My father, who had followed the Angels since they were a part of the old Pacific Coast League back in the 30s and 40s, had always dreamed of making a visit to every major league stadium in the country. Well, he died a year ago on September 11th, and not long after his death my sister and I decided that we would take on my father's dream. In the year that has passed since my father's death, we have toured such storied venues as Fenway Park and Wrigley Field, as well as much newer ballparks like Progressive Field in Cleveland.
Last week, after attending countless Angels' games, we decided to take a tour of Angels Stadium. Unbelievable. Unbelievably bad, that is. The tour we were given easily ranks as the worst we've been to so far. The only tour worse than the one we got in Anaheim is the one offered by the Oakland As. The As don't offer an actual tour, but you can take a 'virtual tour' on their official website.
For the cost of three dollars (yes, three dollars), you get to see the VIP elevator that no one on the tour is allowed to take pictures of (?), and are informed that the carpet upon which you stand carries a 'baseball motif' because, well, there are baseball designs woven into the fabric. The tour guide (quite possibly one of the Angel Boosters) helps you imagine what the inside of the Angels' Clubhouse looks like if you were able to take a tour of it, which you are not. We got to see the inside of the press room, where the kindly guide tried to remember where we could get the very same wallpaper should we want to decorate a room in our house similarly. Unfortunately, no one seemed to have the keys to the batting cages, but our guide again helped us to imagine what we would see had we been able to actually tour them.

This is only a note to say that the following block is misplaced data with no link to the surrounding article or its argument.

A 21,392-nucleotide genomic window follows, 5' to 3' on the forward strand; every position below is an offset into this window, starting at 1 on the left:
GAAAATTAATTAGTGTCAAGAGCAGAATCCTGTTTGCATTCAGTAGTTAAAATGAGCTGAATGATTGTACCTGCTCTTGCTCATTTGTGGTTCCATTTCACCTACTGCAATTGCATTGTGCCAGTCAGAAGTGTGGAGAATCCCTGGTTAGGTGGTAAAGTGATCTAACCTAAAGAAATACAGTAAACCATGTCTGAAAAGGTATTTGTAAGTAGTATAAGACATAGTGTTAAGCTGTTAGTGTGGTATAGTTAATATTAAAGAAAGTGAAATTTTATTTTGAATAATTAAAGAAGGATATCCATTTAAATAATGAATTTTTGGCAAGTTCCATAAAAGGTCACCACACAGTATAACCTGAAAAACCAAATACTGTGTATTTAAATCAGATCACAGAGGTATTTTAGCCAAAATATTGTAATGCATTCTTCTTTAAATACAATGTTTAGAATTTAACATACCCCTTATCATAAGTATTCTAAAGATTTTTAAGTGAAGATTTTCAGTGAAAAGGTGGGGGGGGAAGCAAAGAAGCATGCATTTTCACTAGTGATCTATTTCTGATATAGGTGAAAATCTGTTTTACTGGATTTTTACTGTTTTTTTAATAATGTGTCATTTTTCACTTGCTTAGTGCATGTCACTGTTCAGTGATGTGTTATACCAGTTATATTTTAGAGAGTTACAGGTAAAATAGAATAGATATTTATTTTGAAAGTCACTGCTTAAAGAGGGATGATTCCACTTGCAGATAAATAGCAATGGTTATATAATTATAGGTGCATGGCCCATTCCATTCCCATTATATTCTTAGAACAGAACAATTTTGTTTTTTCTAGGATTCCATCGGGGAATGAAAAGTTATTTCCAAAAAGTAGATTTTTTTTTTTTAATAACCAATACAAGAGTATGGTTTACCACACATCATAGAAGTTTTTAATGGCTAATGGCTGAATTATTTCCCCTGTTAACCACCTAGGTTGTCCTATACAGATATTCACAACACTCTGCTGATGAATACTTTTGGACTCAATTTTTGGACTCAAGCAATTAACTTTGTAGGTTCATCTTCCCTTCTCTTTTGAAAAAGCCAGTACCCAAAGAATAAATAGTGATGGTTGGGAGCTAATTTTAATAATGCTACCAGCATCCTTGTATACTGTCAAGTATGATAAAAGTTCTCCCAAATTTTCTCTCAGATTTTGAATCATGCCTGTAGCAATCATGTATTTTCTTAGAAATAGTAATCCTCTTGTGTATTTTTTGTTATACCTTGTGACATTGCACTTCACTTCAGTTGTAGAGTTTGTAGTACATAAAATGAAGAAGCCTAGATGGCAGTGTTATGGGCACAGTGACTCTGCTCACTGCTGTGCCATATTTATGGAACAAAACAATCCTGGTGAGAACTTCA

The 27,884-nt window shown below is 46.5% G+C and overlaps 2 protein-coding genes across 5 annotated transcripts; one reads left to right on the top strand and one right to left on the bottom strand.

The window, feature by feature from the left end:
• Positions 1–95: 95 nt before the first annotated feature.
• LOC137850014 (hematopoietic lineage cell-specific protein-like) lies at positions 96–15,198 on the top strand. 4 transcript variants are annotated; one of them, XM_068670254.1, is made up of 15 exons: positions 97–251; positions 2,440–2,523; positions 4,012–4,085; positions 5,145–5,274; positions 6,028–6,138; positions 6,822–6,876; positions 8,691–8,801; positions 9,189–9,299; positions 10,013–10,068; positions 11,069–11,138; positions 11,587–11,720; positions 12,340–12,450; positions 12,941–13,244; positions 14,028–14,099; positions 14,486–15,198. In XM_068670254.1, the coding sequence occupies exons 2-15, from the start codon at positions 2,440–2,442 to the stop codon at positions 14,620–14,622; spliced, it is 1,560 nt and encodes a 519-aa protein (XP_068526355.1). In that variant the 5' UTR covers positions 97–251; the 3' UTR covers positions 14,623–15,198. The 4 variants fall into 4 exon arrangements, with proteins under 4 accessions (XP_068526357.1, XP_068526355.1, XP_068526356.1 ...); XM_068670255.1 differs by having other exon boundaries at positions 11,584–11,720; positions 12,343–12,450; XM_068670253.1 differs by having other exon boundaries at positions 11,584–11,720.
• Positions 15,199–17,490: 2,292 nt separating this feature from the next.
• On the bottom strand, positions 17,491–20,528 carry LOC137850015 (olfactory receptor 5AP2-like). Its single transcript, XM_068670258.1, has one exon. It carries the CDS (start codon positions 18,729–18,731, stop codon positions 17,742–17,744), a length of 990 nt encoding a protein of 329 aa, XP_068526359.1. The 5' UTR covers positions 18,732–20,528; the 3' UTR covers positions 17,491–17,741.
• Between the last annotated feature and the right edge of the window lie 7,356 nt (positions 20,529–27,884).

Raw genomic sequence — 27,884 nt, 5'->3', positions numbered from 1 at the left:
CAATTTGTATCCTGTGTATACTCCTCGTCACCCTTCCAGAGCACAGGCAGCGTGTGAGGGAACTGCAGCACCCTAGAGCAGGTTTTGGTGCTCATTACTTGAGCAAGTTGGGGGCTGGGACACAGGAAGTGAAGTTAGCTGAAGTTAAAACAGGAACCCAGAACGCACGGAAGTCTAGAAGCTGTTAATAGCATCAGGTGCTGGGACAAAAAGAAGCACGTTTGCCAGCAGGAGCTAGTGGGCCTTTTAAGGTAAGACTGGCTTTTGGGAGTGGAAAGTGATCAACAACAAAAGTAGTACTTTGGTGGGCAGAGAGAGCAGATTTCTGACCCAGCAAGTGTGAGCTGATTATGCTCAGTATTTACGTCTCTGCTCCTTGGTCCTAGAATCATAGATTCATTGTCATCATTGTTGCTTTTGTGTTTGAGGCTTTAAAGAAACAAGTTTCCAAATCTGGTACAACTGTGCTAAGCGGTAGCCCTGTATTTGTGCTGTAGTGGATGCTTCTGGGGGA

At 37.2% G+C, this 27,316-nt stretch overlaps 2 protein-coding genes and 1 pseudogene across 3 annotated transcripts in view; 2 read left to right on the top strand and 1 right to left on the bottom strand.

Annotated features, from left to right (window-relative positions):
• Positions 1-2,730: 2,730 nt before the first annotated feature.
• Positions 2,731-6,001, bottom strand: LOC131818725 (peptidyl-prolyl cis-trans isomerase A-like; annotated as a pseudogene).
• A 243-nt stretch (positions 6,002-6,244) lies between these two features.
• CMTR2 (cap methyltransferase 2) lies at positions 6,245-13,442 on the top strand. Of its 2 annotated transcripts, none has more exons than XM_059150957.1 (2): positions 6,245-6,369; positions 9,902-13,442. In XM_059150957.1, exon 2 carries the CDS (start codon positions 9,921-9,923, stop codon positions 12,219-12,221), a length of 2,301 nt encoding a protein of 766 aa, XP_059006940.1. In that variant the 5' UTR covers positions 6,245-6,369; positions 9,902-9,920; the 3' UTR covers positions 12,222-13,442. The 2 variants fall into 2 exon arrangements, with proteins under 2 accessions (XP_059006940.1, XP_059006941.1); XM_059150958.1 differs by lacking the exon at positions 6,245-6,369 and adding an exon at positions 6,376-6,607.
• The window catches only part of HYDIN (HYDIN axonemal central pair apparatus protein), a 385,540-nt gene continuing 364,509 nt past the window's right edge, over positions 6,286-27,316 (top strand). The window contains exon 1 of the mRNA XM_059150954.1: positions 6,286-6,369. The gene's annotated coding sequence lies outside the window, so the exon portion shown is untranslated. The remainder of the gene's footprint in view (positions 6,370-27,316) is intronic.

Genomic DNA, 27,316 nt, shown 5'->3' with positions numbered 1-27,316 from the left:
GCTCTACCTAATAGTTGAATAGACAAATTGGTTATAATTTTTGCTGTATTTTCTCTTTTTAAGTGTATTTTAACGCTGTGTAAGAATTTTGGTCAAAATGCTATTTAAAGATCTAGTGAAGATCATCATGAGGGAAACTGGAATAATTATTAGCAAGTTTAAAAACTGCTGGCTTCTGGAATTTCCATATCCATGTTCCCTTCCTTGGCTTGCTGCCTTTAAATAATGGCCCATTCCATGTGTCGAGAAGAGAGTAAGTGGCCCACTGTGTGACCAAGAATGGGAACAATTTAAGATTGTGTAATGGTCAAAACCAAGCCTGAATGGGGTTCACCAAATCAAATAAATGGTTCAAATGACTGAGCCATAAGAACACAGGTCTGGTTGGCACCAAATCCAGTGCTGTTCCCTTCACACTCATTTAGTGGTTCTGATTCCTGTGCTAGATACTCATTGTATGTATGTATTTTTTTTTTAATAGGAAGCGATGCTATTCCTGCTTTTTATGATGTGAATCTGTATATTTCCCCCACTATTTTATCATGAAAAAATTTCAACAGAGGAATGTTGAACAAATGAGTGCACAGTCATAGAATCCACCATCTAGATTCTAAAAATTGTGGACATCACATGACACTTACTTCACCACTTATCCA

The tour guide was a nice lady, and probably the very best grandmother in the whole world. But information about how new the carpeting is and where wallpaper can be purchased makes for one lousy tour. In contrast, two days later my sister and I toured AT&T Park in San Francisco and what a difference! First of all, the setting can't be beat. From the ballpark you can visually take in the entire San Francisco skyline on one side, and the Golden Gate Bridge on the other. But even better than that was the fact that our tour guide was quite possibly the most baseball knowledgeable guy I'd ever met. Importantly, not only did he give us great information on the history of Giants baseball, but he gave us great info on the history of baseball in the west, including some history of the Angels during their Pacific Coast years. The cost of the tour was twelve dollars and fifty cents, but it was light years better that the one at Angels Stadium.
Arte Moreno and the Angels stake a claim to being "Fan Strong", and they are. But please, Arte, do your fans, and baseball, a favor: hire a real tour guide and take pride in the Angel history that has brought this franchise to its current championship level of play. Please.